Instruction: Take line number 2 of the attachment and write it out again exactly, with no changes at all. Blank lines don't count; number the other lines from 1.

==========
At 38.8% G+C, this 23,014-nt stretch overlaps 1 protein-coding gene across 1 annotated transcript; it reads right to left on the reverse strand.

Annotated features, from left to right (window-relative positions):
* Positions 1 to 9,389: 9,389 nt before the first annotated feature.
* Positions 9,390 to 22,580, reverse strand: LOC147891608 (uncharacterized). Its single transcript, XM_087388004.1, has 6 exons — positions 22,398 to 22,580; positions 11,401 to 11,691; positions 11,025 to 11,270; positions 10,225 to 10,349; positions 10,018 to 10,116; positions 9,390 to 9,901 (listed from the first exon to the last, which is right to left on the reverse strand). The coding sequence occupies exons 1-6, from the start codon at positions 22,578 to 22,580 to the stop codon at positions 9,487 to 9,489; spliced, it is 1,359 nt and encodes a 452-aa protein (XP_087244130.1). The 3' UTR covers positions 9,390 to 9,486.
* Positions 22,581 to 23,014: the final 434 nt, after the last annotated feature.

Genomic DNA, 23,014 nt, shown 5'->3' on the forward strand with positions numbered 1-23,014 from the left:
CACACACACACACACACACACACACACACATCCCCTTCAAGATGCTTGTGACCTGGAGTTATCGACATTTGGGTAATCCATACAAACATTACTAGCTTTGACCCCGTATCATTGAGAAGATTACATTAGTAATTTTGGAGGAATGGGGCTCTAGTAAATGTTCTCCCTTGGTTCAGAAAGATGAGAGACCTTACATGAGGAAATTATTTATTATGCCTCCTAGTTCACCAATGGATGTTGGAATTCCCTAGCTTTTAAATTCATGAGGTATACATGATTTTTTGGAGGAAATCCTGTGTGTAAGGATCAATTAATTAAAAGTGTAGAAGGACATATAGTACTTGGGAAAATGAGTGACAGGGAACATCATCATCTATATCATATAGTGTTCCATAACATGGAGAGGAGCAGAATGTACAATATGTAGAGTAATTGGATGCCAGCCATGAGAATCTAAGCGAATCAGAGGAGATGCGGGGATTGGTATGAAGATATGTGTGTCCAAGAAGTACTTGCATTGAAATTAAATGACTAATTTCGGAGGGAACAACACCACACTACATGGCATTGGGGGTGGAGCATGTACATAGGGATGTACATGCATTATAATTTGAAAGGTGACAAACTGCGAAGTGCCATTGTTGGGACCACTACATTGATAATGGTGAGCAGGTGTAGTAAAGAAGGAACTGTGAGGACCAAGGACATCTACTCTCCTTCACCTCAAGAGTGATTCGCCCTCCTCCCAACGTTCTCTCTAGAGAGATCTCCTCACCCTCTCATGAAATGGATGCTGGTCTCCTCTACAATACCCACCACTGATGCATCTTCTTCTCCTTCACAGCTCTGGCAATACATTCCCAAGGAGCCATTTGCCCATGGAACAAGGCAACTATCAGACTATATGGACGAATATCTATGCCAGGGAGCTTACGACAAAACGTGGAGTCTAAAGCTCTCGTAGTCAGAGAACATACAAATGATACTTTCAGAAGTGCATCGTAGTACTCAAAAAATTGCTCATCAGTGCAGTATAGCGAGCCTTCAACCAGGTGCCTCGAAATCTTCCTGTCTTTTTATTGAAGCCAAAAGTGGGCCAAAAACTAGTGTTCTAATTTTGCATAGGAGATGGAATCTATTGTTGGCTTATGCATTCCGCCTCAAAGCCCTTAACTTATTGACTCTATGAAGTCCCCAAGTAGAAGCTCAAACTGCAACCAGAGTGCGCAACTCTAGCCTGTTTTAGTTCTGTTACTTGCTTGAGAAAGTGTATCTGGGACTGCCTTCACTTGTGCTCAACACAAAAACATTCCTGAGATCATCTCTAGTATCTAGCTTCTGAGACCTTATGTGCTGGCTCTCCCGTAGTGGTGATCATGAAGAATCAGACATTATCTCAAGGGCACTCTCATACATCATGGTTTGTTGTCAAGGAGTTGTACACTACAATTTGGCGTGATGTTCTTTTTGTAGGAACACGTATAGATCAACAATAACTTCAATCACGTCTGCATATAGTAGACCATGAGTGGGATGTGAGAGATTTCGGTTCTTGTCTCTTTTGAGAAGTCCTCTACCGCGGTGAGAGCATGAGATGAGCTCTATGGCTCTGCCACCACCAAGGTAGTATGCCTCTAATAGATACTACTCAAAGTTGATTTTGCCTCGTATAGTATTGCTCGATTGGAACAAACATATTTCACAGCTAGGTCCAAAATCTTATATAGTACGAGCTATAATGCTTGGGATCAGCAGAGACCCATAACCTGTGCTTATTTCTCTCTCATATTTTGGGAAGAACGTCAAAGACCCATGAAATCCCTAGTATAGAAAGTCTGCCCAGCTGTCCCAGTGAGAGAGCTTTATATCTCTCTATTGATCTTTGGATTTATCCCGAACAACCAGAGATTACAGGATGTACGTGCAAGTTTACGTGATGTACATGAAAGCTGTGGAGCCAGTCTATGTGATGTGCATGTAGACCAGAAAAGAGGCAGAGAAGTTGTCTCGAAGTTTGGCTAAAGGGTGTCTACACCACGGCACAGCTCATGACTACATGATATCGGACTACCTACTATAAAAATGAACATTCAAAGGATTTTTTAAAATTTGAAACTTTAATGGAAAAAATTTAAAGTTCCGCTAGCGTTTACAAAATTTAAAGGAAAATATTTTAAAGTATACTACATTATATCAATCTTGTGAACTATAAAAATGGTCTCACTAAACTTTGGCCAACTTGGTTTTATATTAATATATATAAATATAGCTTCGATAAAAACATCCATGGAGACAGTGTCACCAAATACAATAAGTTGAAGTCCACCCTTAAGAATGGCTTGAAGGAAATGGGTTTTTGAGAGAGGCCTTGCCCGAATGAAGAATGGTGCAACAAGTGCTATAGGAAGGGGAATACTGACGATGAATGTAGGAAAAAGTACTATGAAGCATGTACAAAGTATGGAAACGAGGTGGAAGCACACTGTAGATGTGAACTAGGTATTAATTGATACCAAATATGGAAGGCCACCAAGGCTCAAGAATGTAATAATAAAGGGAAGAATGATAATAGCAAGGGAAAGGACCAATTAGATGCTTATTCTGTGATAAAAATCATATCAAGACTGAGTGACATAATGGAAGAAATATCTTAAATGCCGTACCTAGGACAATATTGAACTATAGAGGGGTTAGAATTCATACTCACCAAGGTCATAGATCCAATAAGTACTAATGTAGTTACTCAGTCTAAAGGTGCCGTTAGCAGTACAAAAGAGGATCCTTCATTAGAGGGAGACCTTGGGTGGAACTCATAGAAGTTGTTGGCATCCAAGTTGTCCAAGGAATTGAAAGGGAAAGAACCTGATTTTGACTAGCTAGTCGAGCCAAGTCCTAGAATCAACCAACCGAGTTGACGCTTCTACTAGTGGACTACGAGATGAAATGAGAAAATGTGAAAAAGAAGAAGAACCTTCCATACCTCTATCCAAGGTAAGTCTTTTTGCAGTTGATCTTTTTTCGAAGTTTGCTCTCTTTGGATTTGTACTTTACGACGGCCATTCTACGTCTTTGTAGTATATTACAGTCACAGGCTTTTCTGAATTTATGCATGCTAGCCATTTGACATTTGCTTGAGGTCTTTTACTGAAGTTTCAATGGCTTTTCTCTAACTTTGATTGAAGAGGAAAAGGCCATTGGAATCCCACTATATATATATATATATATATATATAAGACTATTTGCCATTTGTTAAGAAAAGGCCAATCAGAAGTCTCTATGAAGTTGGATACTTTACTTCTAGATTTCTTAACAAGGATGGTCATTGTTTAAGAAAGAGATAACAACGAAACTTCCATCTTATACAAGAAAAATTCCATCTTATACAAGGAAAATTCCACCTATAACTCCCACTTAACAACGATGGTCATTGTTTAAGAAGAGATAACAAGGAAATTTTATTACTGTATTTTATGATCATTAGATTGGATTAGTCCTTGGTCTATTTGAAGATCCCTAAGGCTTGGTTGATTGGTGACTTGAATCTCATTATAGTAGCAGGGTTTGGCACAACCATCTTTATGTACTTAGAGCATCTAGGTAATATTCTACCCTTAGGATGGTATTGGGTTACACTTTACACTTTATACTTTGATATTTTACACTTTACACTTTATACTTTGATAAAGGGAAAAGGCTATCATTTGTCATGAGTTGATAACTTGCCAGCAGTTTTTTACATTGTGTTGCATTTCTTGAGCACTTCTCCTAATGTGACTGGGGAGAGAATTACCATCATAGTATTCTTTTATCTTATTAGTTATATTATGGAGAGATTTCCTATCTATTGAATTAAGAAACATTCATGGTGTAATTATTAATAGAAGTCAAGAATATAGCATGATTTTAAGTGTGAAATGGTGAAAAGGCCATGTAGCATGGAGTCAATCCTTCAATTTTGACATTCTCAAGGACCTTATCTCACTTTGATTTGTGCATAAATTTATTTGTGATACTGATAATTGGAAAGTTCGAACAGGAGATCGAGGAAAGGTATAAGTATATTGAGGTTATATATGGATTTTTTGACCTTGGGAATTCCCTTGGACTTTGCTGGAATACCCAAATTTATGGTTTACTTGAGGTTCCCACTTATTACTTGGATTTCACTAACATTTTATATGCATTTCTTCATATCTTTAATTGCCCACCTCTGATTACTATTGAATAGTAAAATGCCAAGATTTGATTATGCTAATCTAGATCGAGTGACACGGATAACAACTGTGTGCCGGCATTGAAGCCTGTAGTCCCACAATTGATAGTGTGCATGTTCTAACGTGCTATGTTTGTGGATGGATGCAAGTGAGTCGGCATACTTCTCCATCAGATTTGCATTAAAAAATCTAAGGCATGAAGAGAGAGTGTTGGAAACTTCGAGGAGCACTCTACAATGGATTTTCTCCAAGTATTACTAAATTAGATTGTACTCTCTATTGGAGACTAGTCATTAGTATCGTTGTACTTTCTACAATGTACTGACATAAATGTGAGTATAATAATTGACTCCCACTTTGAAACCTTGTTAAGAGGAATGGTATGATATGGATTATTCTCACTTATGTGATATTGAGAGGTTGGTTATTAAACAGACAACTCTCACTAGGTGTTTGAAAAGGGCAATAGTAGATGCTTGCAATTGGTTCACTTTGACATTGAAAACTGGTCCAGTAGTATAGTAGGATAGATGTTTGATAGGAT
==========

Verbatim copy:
Annotated features, from left to right (window-relative positions):